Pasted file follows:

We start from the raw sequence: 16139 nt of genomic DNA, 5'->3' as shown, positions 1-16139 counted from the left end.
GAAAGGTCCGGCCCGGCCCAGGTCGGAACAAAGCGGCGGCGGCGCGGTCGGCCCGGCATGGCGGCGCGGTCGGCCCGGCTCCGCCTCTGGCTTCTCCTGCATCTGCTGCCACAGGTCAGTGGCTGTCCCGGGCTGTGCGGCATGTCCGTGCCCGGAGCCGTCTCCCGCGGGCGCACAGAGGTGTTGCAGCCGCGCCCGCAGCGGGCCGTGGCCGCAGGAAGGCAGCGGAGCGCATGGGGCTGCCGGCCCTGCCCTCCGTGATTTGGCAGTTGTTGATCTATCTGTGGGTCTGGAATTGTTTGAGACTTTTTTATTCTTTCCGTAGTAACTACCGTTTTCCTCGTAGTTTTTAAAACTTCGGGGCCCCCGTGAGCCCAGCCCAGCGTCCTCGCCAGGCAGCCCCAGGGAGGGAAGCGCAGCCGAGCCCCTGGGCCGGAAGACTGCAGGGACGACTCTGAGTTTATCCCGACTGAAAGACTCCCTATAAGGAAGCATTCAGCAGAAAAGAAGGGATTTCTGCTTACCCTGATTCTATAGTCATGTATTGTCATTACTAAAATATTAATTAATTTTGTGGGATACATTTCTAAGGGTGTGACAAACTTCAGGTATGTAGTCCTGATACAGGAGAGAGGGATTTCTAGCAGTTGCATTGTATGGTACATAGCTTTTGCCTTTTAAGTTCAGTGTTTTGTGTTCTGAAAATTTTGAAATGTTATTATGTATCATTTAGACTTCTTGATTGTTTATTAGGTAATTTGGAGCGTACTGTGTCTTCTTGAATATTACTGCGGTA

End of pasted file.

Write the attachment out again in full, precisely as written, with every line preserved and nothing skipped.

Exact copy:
We start from the raw sequence: 16139 nt of genomic DNA, 5'->3' as shown, positions 1-16139 counted from the left end.
GAAAGGTCCGGCCCGGCCCAGGTCGGAACAAAGCGGCGGCGGCGCGGTCGGCCCGGCATGGCGGCGCGGTCGGCCCGGCTCCGCCTCTGGCTTCTCCTGCATCTGCTGCCACAGGTCAGTGGCTGTCCCGGGCTGTGCGGCATGTCCGTGCCCGGAGCCGTCTCCCGCGGGCGCACAGAGGTGTTGCAGCCGCGCCCGCAGCGGGCCGTGGCCGCAGGAAGGCAGCGGAGCGCATGGGGCTGCCGGCCCTGCCCTCCGTGATTTGGCAGTTGTTGATCTATCTGTGGGTCTGGAATTGTTTGAGACTTTTTTATTCTTTCCGTAGTAACTACCGTTTTCCTCGTAGTTTTTAAAACTTCGGGGCCCCCGTGAGCCCAGCCCAGCGTCCTCGCCAGGCAGCCCCAGGGAGGGAAGCGCAGCCGAGCCCCTGGGCCGGAAGACTGCAGGGACGACTCTGAGTTTATCCCGACTGAAAGACTCCCTATAAGGAAGCATTCAGCAGAAAAGAAGGGATTTCTGCTTACCCTGATTCTATAGTCATGTATTGTCATTACTAAAATATTAATTAATTTTGTGGGATACATTTCTAAGGGTGTGACAAACTTCAGGTATGTAGTCCTGATACAGGAGAGAGGGATTTCTAGCAGTTGCATTGTATGGTACATAGCTTTTGCCTTTTAAGTTCAGTGTTTTGTGTTCTGAAAATTTTGAAATGTTATTATGTATCATTTAGACTTCTTGATTGTTTATTAGGTAATTTGGAGCGTACTGTGTCTTCTTGAATATTACTGCGGTA